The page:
Fast-twitch muscle unit properties in different rat medial gastrocnemius muscle compartments

DeRuiter CJArnold de HaanAnthony J Sargeant.

Journal of Neurophysiology
J Neurophysiol. 1996 Jun;75(6):2243-54
  • 1. The effect of muscle unit (MU) localization on physiological properties was investigated within the fast-twitch fatigue-resistant (FR) and fast-fatigable (FF) MU populations of rat medial gastrocnemius (MG) muscle. Single MG MUs were functionally isolated by microdissection of the ventral roots. FR and FF MU properties of the most proximal and distal muscle compartments were compared. The most proximal and distal compartment are subvolumes of the MG innervated by the most proximal and distal primary nerve branch, respectively. A subsample of the isolated units was glycogen depleted and muscle cross sections were stained for glycogen and myosin-adenosinetriphosphatase.
  • 2. It was shown that proximal FF and FR units reached optimum length for force production at shorter muscle lengths compared with the distal FR and FF units.
  • 3. The fast MUs of the proximal compartment had small territories that were located close to and/or within the mixed region (containing type I, IIA, IIX, and IIB fibers) of the muscle. The fast MUs of the distal compartment had greater territories that were located in the more superficial muscle part (containing only type IIX and IIB fibers) and in some cases spanned the entire area of the distal muscle compartment.
  • 4. FR and FF MUs consisted of muscle fibers identified histochemically as type IIX and IIB, respectively.
  • 5. Within each of the FR and FF MU populations, MUs that were located in the most proximal muscle compartment were more resistant to fatigue compared with the units located in the most distal compartment.
  • 6. Cross-sectional fiber areas were smaller for the proximal FR and FF fibers, but specific force did not differ among units. Consequently, when account was taken of the innervation ratio, the proximal FR and FF units produced less force than distal units of the same type. Tetanic forces were 87 +/- 27 (SD) mN (proximal FR), 154 +/- 53 (SD) mN (distal FR), 142 +/- 25 (SD) mN (proximal FF), and 229 +/- 86 (SD) mN (distal FF).
  • 7. The present findings suggest that with increasing demand placed on rat MG during in vivo locomotion, recruitment is likely to proceed from proximal to distal muscle parts within the FR and FF MU populations.

Within a single muscle there can be large differences in fatiguability and other physiological properties


This research carried out in Amsterdam under the direction of Professor Anthony J Sargeant demonstrated how within the same anatomical muscle there can be quiet different physiological properties in different areas of the same muscle. This work was part of the PhD research of Jo de Ruiter supervised by Professor Tony Sargeant and Arnold de Haan.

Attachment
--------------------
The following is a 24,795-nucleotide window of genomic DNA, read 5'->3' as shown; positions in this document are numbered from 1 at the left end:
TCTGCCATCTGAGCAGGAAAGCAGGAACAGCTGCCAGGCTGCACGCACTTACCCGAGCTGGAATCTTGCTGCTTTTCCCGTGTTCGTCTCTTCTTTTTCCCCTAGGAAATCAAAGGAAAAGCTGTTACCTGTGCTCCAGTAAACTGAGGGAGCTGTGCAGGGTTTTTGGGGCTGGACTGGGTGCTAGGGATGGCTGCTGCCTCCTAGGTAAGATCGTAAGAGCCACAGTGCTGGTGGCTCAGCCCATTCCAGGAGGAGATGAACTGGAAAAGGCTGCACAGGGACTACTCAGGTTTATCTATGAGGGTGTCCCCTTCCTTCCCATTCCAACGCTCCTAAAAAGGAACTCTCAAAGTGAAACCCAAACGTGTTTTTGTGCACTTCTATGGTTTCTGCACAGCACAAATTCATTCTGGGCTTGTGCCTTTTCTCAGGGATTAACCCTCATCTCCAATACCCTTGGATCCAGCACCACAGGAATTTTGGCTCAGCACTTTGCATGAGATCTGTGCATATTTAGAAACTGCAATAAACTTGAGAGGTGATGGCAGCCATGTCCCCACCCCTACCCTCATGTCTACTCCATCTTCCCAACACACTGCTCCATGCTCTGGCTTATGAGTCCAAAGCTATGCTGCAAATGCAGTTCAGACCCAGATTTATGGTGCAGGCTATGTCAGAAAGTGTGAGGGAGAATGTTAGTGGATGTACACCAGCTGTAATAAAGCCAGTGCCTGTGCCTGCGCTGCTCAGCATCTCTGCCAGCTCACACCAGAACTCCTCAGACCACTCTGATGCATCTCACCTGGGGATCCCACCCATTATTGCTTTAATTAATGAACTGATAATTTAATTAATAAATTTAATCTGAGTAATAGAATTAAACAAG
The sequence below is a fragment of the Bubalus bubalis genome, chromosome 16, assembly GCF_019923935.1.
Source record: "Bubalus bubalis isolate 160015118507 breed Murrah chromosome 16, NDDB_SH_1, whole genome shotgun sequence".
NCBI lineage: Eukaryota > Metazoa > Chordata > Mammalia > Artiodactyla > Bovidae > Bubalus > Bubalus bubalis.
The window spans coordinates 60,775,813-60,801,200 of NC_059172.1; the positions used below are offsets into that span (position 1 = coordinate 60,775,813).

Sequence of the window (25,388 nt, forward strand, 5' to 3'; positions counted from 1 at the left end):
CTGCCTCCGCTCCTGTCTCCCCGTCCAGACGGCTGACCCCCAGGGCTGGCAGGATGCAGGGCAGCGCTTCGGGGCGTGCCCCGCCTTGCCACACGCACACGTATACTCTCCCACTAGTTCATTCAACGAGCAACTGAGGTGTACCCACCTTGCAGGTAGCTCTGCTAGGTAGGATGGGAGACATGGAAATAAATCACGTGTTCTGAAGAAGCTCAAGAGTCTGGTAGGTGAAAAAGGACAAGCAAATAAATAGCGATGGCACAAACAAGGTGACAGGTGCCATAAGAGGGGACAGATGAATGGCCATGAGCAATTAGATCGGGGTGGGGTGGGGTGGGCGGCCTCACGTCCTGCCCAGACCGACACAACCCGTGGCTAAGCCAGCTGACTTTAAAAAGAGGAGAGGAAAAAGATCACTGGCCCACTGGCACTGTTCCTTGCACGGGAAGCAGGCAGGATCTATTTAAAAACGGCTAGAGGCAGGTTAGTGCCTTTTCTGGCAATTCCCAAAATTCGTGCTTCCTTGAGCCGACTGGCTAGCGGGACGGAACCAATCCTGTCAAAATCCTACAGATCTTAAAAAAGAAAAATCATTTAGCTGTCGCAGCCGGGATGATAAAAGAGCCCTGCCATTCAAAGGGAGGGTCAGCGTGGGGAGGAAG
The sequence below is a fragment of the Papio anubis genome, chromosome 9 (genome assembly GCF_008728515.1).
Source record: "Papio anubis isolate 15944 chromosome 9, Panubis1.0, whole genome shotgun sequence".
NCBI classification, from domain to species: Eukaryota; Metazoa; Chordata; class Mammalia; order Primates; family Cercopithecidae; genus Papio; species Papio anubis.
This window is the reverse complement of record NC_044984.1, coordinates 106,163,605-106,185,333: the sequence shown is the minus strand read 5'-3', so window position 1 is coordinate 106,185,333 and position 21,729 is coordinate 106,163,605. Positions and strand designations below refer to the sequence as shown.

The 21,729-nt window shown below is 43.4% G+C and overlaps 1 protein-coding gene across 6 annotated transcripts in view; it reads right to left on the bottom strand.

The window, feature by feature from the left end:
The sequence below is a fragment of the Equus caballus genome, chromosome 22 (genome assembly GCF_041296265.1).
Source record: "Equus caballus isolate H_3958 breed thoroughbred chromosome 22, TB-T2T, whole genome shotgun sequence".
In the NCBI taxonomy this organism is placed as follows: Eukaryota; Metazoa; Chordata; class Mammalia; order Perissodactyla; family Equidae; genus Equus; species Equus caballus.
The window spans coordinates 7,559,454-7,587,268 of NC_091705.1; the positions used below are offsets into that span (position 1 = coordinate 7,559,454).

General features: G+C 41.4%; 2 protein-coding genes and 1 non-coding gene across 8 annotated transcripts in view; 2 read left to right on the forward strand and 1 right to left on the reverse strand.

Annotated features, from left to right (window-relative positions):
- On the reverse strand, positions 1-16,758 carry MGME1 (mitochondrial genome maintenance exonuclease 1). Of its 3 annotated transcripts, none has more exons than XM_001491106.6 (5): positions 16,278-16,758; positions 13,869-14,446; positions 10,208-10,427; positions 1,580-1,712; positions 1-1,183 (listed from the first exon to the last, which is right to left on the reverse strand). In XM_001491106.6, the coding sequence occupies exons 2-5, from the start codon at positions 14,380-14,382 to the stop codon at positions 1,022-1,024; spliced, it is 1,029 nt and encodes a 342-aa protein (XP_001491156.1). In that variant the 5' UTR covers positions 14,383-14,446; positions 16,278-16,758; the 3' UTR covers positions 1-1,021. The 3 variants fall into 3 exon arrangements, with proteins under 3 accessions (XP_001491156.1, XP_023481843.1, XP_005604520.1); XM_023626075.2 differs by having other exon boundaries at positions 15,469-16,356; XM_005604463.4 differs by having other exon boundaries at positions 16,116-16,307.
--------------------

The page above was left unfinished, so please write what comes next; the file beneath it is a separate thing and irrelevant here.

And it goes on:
Repeated force production and metabolites in two medial gastrocnemius muscle compartments of the rats

De Ruiter CJArnold de HaanAnthony J Sargeant.

Journal of Applied Physiology
J Appl Physiol. 1995 Dec;79(6):1855-61
  • The most proximal and distal motor nerve branches in the rat medial gastrocnemius innervate discrete muscle compartments dominated by fast-twitch oxidative and fast-twitch glycolytic fibers, respectively. The functional consequences of the difference in oxidative capacity between these compartments were investigated. Wistar rats were anesthetized with pentobarbital sodium (90 mg/kg ip). Changes in force of both compartments during 21 isometric contractions (train duration 200 ms, stimulation frequency 120 Hz, 3 s between contractions) were studied in situ with and without blood flow. Without blood flow, force and phosphocreatine declined to a greater extent in the proximal than the distal compartment compared with the run with intact flow. After the protocol without blood flow, when flow was restored, the time constants for force recovery (which were closely associated to the recovery of phosphocreatine) were 37 +/- 7 (SD) (proximal compartment) and 148 +/- 20 s (distal compartment). It was concluded that the proximal compartment had a four times higher oxidative capacity and, therefore, a superior ability for repeated force production.

Human Muscle Power


The ability of generating muscle power power is important whether you are an Olympic athlete, a ballet dancer, or an elderly person wanting to climb the stairs to go to bed. In this comprehensive review of his research Anthony Sargeant points out the importance of different types of muscle fibres that make up the human skeletal muscles that produce power in legs and arms. Tony also points out that in research seeking to measure human muscle power it is essential to measure or control the speed at which the power is generated (this is because power is the product of work and velocity).

Structural and functional determinants of human muscle power
by Anthony J Sargeant

Experimental Physiology
Exp Physiol. 2007 Mar;92(2):323-31